Dig 3 – Evidence of a building found in Test-pit 3?

Moving beyond the houses of Streetly End, our remaining three test-pits of Dig 3 were all dug in the south-eastern corner of Dovehouse Meadow, to the west of the Mill House. An early 19th century enclosure map of the village shows a group of buildings once occupied this corner of the field, perhaps part of a farm yard or a tannery that is known to have occupied the site. One building, in the vicinity of Test-pit 3, is small and rectangular. Could this be the dovehouse the field is named after?

Test-pit 3 during excavation in 2016.

Recent geophysical survey suggests that the area is covered with building rubble and it was hoped that Test-pit 3 might answer questions as to what twas beneath the rubble. Over the weekend, the excavation team dug down 40cm to reach natural clay and an intriguing linear feature which might be the edge of a ditch or the foundation trench for a building. The archaeology comprised 10cm of turf covering 10cm of topsoil and 20cm of building rubble, mostly broken ceramic roof tiles known as peg tiles. The linear feature was only partially observed along the eastern side of the pit. It appeared to be running in a north-east to south-west direction and was filled with redeposited natural clay mixed with building rubble, again mostly broken roof tiles.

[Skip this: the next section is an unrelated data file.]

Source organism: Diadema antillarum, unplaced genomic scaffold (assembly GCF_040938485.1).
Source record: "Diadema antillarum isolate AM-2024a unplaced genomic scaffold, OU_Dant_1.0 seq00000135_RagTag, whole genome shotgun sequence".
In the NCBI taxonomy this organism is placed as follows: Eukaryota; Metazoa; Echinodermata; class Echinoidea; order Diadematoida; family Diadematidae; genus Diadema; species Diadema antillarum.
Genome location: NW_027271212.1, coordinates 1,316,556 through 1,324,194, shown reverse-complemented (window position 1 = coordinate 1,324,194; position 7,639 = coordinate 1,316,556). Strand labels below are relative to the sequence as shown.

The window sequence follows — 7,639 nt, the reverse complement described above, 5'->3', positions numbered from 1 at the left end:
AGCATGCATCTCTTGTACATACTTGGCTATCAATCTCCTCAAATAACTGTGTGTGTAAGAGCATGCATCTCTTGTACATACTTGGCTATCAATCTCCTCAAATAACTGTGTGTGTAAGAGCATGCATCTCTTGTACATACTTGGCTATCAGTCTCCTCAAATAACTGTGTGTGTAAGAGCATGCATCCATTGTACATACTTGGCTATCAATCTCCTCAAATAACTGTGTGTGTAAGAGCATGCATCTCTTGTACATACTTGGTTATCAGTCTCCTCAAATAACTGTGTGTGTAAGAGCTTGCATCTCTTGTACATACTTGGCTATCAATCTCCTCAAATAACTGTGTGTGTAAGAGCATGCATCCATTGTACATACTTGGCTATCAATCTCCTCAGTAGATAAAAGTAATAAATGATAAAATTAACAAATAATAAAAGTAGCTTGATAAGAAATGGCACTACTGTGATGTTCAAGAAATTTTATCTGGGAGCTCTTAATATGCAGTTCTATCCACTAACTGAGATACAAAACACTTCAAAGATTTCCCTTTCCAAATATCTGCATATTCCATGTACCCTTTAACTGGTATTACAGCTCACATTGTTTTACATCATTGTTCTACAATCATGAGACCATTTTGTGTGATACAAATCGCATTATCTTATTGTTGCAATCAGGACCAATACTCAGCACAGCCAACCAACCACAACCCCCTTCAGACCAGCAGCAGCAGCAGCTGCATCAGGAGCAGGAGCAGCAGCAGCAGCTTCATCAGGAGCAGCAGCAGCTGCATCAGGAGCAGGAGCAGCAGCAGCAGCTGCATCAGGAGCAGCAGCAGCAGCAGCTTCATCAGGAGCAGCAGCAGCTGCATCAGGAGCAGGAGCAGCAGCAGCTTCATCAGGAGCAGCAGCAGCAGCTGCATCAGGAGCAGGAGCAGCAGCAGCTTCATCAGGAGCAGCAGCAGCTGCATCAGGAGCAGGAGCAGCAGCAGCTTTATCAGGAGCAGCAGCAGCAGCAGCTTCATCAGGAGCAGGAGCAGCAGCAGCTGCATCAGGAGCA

A slot excavated across the linear feature found at the bottom of Test-pit 3, possibly the edge of a ditch or a foundation trench for a building.

A large quantity of building rubble, mainly broken pieces of plain peg tile, was found in the test-pit.

Nothing was found to prove that this was the site of a dovehouse, but the linear feature is on the right orientation and in the right location to be related to the small rectangular building shown on the 19th century enclosure map.

Finds from the pit include a small quantity of pottery, including a few small abraded sherds of medieval pottery and a few sherds of 19th century pottery. Nothing in the assemblage suggests domestic occupation nearby, however. Instead, much of this material has probably been deposited in the field as it was manured with domestic refuse brought from elsewhere.

You can explore the test-pit by checking out the 3D model below. Click play to activate. Once it has loaded, click and hold the left mouse button to rotate the model. Use the scroll wheel to zoom and the right mouse button to move the model. Switch to full-screen mode for the annotations.

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